THE HEBREW LAW CODES
The idea of poverty is something with which most traditional Africans are familiar. Africans have endured generations of grinding poverty, but they have somehow managed to survive it. Poverty is an issue which Africans can relate to directly, based on their own experiences. To Africans, poverty is real, material, and economic. It may be due to a lack of sufficient material resources, unemployment, or lack of opportunity, but is equally due to exploitation, oppression, and other forms of injustice at the national and international levels. The African understanding of poverty has as much to do with land as with oppression, for land is the primary economic mode of most Africans. Combined with animal husbandry, traditional Africans subsist on pastoral agricultural economies. For the African to be without livestock or land would therefore be an economic disaster. Historically, the “scramble for Africa” resulted in the appropriation of traditional lands and the displacement of Africans to infertile areas. Although scholars tend to downplay this fact, this era obviously created its own categories of the poor, as colonial governments acquired more land from the Africans. The exodus to the city in search of work not only made Africans abandon their infertile lands, but also made them work for meager wages. Therefore, compared with pre-colonial Africa, post-colonial or independent Africa saw more relatively landless people as well as poor Africans in the overcrowded cities (Illiffe 1987).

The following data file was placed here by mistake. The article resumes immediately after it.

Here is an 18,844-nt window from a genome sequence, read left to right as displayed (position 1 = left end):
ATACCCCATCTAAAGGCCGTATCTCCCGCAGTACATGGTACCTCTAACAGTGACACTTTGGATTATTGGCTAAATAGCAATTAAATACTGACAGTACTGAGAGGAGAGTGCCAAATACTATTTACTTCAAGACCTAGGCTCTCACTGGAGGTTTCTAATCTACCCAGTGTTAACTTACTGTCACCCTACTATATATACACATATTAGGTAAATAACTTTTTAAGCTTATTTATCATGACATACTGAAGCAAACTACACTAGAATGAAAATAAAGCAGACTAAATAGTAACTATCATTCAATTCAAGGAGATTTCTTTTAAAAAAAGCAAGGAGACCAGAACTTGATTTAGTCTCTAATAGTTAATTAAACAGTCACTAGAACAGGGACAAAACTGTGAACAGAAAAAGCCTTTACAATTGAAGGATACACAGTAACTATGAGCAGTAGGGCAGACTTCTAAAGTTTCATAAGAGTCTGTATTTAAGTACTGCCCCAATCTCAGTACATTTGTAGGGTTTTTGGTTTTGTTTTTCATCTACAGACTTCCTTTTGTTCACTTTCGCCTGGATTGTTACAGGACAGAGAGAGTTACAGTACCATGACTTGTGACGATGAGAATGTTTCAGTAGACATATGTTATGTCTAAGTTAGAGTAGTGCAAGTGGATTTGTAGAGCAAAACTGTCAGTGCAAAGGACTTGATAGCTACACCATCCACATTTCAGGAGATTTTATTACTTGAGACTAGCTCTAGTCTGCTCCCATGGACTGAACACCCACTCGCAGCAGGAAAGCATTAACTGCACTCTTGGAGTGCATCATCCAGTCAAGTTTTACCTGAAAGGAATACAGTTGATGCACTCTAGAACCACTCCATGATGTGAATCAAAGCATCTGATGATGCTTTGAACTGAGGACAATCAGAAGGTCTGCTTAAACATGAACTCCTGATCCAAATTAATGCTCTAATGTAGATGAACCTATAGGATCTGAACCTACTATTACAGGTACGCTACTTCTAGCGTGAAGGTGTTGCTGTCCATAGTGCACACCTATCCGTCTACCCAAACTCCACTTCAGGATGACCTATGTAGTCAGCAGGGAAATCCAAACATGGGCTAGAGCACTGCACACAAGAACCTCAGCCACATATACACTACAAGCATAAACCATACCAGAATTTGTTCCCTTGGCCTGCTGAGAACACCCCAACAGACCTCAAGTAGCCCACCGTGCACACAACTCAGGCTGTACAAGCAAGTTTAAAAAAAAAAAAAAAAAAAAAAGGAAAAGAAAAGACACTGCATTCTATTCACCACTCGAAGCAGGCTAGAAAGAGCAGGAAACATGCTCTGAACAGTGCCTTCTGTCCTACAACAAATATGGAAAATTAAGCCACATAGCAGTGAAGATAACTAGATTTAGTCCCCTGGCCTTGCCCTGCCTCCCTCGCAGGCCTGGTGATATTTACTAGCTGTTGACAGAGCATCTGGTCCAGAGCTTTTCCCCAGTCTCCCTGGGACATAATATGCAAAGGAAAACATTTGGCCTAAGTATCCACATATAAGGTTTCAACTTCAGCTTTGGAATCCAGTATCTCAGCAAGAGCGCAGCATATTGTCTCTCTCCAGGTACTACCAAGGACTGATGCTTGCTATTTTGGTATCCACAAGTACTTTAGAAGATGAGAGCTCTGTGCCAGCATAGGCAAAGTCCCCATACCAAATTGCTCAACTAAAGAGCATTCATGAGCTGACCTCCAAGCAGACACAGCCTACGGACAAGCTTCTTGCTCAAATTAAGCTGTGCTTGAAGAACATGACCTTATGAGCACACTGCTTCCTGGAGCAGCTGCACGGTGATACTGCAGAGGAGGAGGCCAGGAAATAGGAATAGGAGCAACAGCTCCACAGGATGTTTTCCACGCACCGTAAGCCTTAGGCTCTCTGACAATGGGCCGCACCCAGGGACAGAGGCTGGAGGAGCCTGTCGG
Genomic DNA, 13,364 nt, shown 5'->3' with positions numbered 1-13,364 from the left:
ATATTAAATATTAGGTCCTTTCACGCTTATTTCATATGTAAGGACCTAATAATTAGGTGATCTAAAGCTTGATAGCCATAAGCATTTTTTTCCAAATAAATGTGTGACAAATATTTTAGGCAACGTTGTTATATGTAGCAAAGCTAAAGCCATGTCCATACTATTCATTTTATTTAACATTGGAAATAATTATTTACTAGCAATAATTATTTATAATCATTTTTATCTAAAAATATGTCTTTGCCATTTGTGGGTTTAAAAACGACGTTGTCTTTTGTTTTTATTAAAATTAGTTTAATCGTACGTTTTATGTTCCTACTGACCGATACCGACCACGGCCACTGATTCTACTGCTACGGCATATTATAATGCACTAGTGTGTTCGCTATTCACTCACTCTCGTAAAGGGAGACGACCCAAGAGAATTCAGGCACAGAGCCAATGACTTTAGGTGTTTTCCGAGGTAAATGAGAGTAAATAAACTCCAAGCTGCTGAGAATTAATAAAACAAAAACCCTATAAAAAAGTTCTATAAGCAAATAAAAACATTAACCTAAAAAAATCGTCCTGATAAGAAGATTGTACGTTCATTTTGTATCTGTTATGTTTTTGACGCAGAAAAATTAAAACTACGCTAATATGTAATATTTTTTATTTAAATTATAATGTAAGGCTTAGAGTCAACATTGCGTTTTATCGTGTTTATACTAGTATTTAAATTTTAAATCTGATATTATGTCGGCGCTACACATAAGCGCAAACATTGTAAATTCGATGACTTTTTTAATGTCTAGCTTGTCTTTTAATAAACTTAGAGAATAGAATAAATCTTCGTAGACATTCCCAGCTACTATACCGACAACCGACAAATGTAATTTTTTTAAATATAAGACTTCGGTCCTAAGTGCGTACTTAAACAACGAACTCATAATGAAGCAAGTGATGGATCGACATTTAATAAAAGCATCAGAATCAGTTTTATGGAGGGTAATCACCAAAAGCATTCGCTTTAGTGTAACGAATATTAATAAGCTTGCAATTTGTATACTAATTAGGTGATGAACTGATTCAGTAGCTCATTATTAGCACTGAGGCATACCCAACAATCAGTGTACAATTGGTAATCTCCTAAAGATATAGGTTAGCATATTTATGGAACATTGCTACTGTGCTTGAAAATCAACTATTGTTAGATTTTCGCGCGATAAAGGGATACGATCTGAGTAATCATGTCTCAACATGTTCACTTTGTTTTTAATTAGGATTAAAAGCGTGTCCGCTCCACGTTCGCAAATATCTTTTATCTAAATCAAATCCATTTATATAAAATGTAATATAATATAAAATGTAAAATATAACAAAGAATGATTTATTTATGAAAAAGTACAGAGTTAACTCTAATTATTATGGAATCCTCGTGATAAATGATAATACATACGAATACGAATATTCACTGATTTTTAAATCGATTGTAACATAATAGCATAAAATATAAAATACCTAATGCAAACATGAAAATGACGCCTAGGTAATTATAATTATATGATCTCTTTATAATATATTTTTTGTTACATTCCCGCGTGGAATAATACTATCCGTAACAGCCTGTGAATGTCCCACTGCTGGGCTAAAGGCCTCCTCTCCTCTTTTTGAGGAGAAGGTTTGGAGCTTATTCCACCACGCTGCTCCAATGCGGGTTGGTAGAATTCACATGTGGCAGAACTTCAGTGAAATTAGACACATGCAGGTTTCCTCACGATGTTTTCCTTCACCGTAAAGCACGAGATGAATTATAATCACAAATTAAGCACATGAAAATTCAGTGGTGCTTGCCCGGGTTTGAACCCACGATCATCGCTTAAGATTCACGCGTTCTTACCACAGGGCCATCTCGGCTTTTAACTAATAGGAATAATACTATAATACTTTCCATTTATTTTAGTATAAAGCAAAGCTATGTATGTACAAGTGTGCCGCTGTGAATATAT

John Illiffe helps us to understand the situation of the poor in Africa with his distinction between “structural” and “conjunctural” poverty. According to him, structural poverty is “the long-term poverty of individuals due to their personal or social circumstances, ” and conjunctural poverty is “the temporary poverty into which ordinarily self-sufficient people may be thrown by crisis” (Illiffe 1987: 4). Illiffe distinguishes between the structural poverty characteristic of societies with land and those without land. In land-rich societies, the very poor are characteristically whose who lack access to the labor